The one biggest mystery to me about K-pop is where the hell do they get the budget and time to construct such spectacular sets?
Seriously. U.S. artists can barely manage a grungy basement scene without either greenscreening half of it or going to an already-constructed establishment/club/other building. I mean, take the videos for either Keep Your Head Down or The Boys as an example.
Keep Your Head Down sets:
- Blackout Powdered Floor Room with Spotlight (of indeterminate size, potentially digitally extended)
- U-Know’s Fire Hallway (at least 30’ deep, maybe 10’ wide with some real pyrotechnics)
- Max’s Light Room (probably similar dimensions to the fire room, with a 20’ ceiling, plus lighting)
- Performance Hall One (seems to be semicircular, 30’ wide and 20’ deep, set height 35’?)
- Performance Hall Two (12’ ceiling, 20’ deep and wide?)
- Balcony (with background keyed in, obviously)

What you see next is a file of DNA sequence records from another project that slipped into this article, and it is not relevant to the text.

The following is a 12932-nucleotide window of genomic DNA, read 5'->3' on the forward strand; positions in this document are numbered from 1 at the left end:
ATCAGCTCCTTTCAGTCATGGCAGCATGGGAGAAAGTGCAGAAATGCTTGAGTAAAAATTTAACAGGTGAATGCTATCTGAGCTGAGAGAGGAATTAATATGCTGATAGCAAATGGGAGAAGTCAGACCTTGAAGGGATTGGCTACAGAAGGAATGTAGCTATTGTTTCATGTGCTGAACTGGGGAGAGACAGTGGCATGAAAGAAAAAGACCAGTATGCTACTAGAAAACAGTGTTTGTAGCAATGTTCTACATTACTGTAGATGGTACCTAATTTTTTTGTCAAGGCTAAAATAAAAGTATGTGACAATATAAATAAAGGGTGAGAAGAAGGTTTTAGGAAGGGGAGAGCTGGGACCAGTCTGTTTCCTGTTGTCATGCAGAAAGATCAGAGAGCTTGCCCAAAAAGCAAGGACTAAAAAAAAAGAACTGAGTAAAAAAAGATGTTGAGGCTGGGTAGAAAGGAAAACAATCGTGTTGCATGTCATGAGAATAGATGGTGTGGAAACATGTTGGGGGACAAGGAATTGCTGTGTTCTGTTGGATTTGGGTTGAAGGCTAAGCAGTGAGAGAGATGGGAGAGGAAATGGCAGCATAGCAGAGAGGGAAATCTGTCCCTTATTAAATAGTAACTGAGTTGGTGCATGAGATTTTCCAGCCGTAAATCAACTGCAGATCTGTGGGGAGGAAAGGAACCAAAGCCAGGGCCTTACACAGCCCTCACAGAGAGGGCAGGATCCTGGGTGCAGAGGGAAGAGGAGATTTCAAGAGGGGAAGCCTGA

The Boys sets:
- Snow/Igloo Set (I’m calling digital extension on this one, but still at least 60’ across)
- Flower Petal Set (Lit area is a circle with 20’ diameter, but the unlit part unknown.)
- Performance Hall One (60’ deep, 30’ wide, 20’ ceiling WITH glass floor, water underneath, spotlights, geometric wall art, etc.)
- Performance Hall Two (Playing with forced perspective here, but probably 60’ wide, at least 40’ high)
- Assortment of Close-up Shots that seem to be in front of two different backgrounds for each girl, but the second background that went almost completely unused/was not meant to have appeared in the final edit (visible at around 4:24 and 4:32, with the evidence being that the outfit/styling is not the same as any other shot in the video) possibly being the same as Set 3.
This is probably overanalysis, but my point is that I’m just really perplexed that U.S. directors (and/or the artists’ labels) are unwilling to go to such great lengths to create a really good product.
Till The World Ends sets:
- "filmed inside a basement in Los Angeles, California"
I’ve decided that I’m going to make an anthology of all the guest verses that Nicki Minaj does, because they’re invariably better than the actual songs themselves.
Okay, so I know I scoffed at it before, but this is a different cut of the video that’s actually worth sharing.
I guess I like it. The song’s not great, but Ray Kay can never do wrong when he directs.